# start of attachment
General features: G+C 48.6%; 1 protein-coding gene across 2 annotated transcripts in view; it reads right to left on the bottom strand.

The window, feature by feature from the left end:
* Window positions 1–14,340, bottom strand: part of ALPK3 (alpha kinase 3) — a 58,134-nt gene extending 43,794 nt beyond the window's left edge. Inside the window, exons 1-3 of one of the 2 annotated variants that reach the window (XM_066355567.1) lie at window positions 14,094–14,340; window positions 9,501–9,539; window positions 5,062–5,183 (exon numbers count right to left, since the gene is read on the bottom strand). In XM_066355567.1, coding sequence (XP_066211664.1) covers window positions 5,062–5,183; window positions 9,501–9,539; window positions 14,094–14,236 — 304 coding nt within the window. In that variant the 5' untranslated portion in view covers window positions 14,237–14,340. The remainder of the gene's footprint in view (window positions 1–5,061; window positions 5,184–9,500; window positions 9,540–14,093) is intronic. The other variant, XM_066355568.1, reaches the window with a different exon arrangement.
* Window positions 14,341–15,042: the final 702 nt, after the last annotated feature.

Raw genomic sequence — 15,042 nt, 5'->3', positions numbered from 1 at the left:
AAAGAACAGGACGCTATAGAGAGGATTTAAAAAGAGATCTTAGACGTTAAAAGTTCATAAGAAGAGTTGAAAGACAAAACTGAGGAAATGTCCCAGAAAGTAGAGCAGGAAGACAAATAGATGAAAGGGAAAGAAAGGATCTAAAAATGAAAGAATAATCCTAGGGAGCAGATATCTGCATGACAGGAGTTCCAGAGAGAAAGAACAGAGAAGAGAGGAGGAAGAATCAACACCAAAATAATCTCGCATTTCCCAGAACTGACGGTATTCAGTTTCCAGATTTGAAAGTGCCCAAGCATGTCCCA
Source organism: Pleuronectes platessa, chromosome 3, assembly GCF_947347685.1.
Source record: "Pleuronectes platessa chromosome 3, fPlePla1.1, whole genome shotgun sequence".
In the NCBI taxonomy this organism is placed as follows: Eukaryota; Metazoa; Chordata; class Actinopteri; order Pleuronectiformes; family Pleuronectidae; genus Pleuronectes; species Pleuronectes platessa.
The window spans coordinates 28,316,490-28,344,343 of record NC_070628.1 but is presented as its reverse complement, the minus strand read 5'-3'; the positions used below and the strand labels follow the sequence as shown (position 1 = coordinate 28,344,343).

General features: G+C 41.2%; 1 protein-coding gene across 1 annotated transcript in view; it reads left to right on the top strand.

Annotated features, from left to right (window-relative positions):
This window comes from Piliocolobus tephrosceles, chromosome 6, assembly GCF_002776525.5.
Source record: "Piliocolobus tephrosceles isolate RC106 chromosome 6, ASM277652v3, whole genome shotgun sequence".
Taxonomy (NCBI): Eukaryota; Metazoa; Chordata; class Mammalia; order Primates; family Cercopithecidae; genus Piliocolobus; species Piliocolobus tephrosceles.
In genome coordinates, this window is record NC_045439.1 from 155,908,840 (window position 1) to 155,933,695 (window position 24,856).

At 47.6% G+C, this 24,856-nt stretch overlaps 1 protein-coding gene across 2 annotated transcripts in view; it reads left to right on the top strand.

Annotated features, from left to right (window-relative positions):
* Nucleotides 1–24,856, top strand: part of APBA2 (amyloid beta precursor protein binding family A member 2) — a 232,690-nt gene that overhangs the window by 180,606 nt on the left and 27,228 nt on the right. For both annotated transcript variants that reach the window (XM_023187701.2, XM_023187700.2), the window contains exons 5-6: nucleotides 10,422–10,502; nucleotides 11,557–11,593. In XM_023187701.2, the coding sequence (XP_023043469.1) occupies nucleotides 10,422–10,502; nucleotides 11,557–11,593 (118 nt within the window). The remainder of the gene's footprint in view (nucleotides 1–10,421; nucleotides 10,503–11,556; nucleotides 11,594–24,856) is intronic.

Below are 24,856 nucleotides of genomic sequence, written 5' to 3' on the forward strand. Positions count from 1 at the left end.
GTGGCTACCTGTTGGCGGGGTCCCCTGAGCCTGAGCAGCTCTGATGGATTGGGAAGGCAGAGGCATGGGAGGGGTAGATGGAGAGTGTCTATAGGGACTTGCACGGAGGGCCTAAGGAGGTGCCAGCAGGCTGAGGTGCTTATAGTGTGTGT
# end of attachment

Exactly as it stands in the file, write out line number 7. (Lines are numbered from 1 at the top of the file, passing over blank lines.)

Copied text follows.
Source organism: Pleuronectes platessa, chromosome 3, assembly GCF_947347685.1.